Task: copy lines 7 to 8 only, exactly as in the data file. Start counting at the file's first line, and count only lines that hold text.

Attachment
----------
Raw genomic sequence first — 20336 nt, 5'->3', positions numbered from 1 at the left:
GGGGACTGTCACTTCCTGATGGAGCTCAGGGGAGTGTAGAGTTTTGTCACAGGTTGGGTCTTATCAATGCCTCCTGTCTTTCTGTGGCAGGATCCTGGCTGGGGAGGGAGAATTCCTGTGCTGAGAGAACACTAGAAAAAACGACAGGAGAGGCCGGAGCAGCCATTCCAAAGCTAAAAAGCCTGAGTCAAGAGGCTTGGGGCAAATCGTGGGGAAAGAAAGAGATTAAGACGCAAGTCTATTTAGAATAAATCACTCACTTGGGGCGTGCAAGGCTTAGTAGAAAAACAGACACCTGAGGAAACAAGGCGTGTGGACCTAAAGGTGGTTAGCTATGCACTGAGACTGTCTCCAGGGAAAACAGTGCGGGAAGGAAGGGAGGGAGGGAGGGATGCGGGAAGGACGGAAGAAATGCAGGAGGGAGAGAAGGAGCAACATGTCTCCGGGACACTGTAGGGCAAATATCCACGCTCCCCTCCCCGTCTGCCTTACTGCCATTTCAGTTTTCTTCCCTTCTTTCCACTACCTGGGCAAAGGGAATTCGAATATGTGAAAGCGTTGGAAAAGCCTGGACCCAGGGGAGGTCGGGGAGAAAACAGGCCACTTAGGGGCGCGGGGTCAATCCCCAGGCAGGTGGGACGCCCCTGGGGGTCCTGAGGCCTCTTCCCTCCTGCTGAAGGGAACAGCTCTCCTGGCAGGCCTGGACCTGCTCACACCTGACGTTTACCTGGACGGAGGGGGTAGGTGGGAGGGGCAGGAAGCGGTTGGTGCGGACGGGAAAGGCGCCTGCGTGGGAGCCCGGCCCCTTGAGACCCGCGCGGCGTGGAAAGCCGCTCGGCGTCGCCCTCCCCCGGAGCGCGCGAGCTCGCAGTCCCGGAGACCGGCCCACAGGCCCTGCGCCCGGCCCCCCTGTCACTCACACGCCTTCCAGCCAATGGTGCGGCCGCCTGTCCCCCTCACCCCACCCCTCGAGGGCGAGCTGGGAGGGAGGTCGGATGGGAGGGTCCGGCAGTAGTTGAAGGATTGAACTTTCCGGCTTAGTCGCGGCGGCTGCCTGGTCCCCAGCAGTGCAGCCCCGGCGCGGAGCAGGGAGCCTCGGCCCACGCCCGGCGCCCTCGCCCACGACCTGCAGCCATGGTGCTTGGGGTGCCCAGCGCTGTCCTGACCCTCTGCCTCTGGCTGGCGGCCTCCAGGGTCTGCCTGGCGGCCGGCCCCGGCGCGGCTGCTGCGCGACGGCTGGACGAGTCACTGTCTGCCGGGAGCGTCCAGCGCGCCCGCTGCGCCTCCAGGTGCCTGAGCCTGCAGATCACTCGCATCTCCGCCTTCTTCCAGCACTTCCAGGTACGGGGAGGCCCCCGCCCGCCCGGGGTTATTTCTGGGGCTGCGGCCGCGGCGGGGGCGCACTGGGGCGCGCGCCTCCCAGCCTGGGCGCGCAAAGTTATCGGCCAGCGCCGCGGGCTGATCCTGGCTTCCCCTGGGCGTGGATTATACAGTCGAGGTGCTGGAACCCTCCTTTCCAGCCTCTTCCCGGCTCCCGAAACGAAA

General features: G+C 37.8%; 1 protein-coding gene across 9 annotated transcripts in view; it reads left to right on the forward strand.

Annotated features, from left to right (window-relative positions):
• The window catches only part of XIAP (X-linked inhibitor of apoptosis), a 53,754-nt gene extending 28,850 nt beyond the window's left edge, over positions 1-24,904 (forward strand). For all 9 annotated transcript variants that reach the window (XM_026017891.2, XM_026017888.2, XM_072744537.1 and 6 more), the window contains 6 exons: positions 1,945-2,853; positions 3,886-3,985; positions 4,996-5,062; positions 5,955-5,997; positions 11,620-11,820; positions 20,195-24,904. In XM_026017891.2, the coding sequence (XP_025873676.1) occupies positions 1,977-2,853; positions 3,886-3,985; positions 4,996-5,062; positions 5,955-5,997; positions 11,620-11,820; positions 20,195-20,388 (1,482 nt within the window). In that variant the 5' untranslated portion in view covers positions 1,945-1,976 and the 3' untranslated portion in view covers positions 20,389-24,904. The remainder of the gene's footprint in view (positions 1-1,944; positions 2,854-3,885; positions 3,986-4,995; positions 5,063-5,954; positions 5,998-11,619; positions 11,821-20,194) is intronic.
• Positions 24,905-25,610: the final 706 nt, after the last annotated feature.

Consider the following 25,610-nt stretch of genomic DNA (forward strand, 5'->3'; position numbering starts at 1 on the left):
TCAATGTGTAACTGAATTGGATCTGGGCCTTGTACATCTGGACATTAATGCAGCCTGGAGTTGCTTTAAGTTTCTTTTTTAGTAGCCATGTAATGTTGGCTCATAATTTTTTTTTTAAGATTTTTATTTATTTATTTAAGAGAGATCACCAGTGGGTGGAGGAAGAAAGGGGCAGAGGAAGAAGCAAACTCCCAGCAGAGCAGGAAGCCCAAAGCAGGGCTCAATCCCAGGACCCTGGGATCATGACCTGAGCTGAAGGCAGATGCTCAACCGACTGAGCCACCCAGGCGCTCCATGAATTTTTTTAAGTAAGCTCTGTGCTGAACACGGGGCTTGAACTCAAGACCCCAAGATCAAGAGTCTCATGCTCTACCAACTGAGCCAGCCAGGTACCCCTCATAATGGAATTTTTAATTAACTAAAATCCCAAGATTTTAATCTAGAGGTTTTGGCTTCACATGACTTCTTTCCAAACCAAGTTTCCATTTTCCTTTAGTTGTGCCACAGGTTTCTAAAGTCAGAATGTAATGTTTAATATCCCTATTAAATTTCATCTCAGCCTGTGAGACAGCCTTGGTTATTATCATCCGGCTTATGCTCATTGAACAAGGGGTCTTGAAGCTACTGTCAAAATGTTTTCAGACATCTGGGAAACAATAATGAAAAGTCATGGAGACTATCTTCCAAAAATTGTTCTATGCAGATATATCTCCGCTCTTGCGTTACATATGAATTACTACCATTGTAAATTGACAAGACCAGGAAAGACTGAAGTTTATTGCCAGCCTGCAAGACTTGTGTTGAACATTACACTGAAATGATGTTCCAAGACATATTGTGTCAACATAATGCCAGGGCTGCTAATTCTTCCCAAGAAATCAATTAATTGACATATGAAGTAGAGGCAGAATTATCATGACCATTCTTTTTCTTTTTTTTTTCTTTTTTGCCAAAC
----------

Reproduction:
Consider the following 25,610-nt stretch of genomic DNA (forward strand, 5'->3'; position numbering starts at 1 on the left):
TCAATGTGTAACTGAATTGGATCTGGGCCTTGTACATCTGGACATTAATGCAGCCTGGAGTTGCTTTAAGTTTCTTTTTTAGTAGCCATGTAATGTTGGCTCATAATTTTTTTTTTAAGATTTTTATTTATTTATTTAAGAGAGATCACCAGTGGGTGGAGGAAGAAAGGGGCAGAGGAAGAAGCAAACTCCCAGCAGAGCAGGAAGCCCAAAGCAGGGCTCAATCCCAGGACCCTGGGATCATGACCTGAGCTGAAGGCAGATGCTCAACCGACTGAGCCACCCAGGCGCTCCATGAATTTTTTTAAGTAAGCTCTGTGCTGAACACGGGGCTTGAACTCAAGACCCCAAGATCAAGAGTCTCATGCTCTACCAACTGAGCCAGCCAGGTACCCCTCATAATGGAATTTTTAATTAACTAAAATCCCAAGATTTTAATCTAGAGGTTTTGGCTTCACATGACTTCTTTCCAAACCAAGTTTCCATTTTCCTTTAGTTGTGCCACAGGTTTCTAAAGTCAGAATGTAATGTTTAATATCCCTATTAAATTTCATCTCAGCCTGTGAGACAGCCTTGGTTATTATCATCCGGCTTATGCTCATTGAACAAGGGGTCTTGAAGCTACTGTCAAAATGTTTTCAGACATCTGGGAAACAATAATGAAAAGTCATGGAGACTATCTTCCAAAAATTGTTCTATGCAGATATATCTCCGCTCTTGCGTTACATATGAATTACTACCATTGTAAATTGACAAGACCAGGAAAGACTGAAGTTTATTGCCAGCCTGCAAGACTTGTGTTGAACATTACACTGAAATGATGTTCCAAGACATATTGTGTCAACATAATGCCAGGGCTGCTAATTCTTCCCAAGAAATCAATTAATTGACATATGAAGTAGAGGCAGAATTATCATGACCATTCTTTTTCTTTTTTTTTTCTTTTTTGCCAAAC